my @a;
	   $AH = new IO::ScalarArray \@a;
	   $AH->print("Hel", "lo, ");	      ### OO style
	   $AH->print("world!\n");	      ### ditto

       Or this:

	   my @a;
	   $AH = new IO::ScalarArray \@a;
	   print $AH "Hel", "lo, ";	      ### non-OO style
	   print $AH "world!\n";	      ### ditto

       Causes @a to be set to the following array of 3 strings:

	   ( "Hel" ,
	     "lo, " ,
	     "world!\n"	)

       See IO::Scalar and compare with this class.

PUBLIC INTERFACE
   Construction
       new [ARGS...]
	   Class method.  Return a new,	unattached array handle.  If any
	   arguments are given,	they're	sent to	open().

       open [ARRAYREF]
	   Instance method.  Open the array handle on a	new array, pointed to
	   by ARRAYREF.	 If no ARRAYREF	is given, a "private" array is created
	   to hold the file data.

	   Returns the self object on success, undefined on error.

       opened
	   Instance method.  Is	the array handle opened	on something?

       close
	   Instance method.  Disassociate the array handle from	its underlying
	   array.  Done	automatically on destroy.

   Input and output
       flush
	   Instance method.  No-op, provided for OO compatibility.

       fileno
	   Instance method.  No-op, returns undef

       getc
	   Instance method.  Return the	next character,	or undef if none
	   remain.  This does a	read(1), which is somewhat costly.

       getline
	   Instance method.  Return the	next line, or undef on end of data.
	   Can safely be called	in an array context.  Currently, lines are
	   delimited by	"\n".

       getlines
	   Instance method.  Get all remaining lines.  It will croak() if
	   accidentally	called in a scalar context.

       print ARGS...
	   Instance method.  Print ARGS	to the underlying array.

	   Currently, this always causes a "seek to the	end of the array" and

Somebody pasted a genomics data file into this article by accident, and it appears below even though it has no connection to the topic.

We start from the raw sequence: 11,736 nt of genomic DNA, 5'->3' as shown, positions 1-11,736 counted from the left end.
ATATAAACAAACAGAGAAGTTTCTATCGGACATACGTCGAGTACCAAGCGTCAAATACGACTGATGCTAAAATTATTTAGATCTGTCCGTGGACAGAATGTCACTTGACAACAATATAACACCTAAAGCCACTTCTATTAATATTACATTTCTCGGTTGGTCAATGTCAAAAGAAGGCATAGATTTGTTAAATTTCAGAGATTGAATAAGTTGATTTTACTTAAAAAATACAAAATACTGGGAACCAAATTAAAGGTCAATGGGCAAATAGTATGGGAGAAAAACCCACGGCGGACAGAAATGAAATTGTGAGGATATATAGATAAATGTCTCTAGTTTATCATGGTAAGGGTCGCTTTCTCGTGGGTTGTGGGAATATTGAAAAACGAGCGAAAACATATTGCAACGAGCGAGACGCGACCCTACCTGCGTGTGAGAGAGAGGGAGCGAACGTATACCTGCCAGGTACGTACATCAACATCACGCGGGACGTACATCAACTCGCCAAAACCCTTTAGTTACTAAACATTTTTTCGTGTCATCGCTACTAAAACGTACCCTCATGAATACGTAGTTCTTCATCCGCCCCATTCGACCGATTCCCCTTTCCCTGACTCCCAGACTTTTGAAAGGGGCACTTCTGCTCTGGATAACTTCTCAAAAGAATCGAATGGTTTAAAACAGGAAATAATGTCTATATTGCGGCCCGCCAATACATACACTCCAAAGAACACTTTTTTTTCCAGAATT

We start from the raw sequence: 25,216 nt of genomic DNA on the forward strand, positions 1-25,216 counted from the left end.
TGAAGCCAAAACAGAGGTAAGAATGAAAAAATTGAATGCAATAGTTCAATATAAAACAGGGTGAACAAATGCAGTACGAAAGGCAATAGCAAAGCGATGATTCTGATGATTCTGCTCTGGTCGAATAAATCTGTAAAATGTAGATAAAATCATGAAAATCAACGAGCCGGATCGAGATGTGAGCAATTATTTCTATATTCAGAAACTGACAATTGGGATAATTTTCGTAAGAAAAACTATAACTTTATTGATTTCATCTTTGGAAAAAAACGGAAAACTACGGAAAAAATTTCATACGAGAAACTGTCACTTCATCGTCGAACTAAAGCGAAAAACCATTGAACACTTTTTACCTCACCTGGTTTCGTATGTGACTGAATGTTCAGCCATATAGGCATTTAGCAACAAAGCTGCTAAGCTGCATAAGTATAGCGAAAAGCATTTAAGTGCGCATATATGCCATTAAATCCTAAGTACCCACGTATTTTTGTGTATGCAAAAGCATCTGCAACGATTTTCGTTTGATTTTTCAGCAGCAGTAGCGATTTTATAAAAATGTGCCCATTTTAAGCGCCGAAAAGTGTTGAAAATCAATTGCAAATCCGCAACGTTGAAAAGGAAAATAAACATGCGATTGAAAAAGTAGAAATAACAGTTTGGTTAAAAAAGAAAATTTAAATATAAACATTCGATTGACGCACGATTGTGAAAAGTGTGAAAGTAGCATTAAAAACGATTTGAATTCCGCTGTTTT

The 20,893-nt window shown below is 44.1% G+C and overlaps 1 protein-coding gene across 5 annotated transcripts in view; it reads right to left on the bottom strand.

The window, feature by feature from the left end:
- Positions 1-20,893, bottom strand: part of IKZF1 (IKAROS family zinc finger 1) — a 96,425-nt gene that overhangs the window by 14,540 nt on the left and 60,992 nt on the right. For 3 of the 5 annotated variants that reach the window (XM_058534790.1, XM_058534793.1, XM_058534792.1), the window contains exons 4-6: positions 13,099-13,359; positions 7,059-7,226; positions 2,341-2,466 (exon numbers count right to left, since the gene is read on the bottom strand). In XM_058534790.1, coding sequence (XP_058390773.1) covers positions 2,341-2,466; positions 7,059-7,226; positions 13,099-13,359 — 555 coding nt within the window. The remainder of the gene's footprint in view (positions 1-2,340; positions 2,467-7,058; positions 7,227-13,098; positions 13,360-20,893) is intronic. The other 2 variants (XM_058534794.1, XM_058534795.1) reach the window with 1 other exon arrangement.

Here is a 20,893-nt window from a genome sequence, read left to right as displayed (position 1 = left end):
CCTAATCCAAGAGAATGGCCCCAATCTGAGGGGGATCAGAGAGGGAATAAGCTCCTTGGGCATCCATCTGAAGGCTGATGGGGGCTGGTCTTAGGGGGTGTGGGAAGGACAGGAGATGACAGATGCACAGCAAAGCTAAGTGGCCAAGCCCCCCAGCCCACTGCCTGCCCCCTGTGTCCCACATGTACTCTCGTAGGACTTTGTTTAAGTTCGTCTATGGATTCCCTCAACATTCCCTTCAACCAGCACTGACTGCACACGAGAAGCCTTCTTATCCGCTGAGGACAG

generates a new array entry.	 This may change in the	future.

       read BUF, NBYTES, [OFFSET];
	   Instance method.  Read some bytes from the array.  Returns the
	   number of bytes actually read, 0 on end-of-file, undef on error.

       write BUF, NBYTES, [OFFSET];
	   Instance method.  Write some	bytes into the array.

   Seeking/telling and other attributes
       autoflush
	   Instance method.  No-op, provided for OO compatibility.

       binmode
	   Instance method.  No-op, provided for OO compatibility.

       clearerr
	   Instance method.  Clear the error and EOF flags.  A no-op.

       eof Instance method.  Are we at end of file?

       seek POS,WHENCE
	   Instance method.  Seek to a given position in the stream.  Only a
	   WHENCE of 0 (SEEK_SET) is supported.

       tell
	   Instance method.  Return the	current	position in the	stream,	as a
	   numeric offset.

       setpos POS
	   Instance method.  Seek to a given position in the array, using the
	   opaque getpos() value.  Don't expect	this to	be a number.

       getpos
	   Instance method.  Return the	current	position in the	array, as an
	   opaque value.  Don't	expect this to be a number.

       aref
	   Instance method.  Return a reference	to the underlying array.

AUTHOR
       Eryq (eryq@zeegee.com).	President, ZeeGee Software Inc
       (http://www.zeegee.com).

CONTRIBUTORS
       Dianne Skoll (dfs@roaringpenguin.com).

COPYRIGHT & LICENSE
       Copyright (c) 1997 Erik (Eryq) Dorfman, ZeeGee Software,	Inc. All
       rights reserved.

       This program is free software; you can redistribute it and/or modify it
       under the same terms as Perl itself.

perl v5.32.0			  2020-01-17		    IO::ScalarArray(3)

NAME | SYNOPSIS | DESCRIPTION | PUBLIC INTERFACE | AUTHOR | CONTRIBUTORS | COPYRIGHT & LICENSE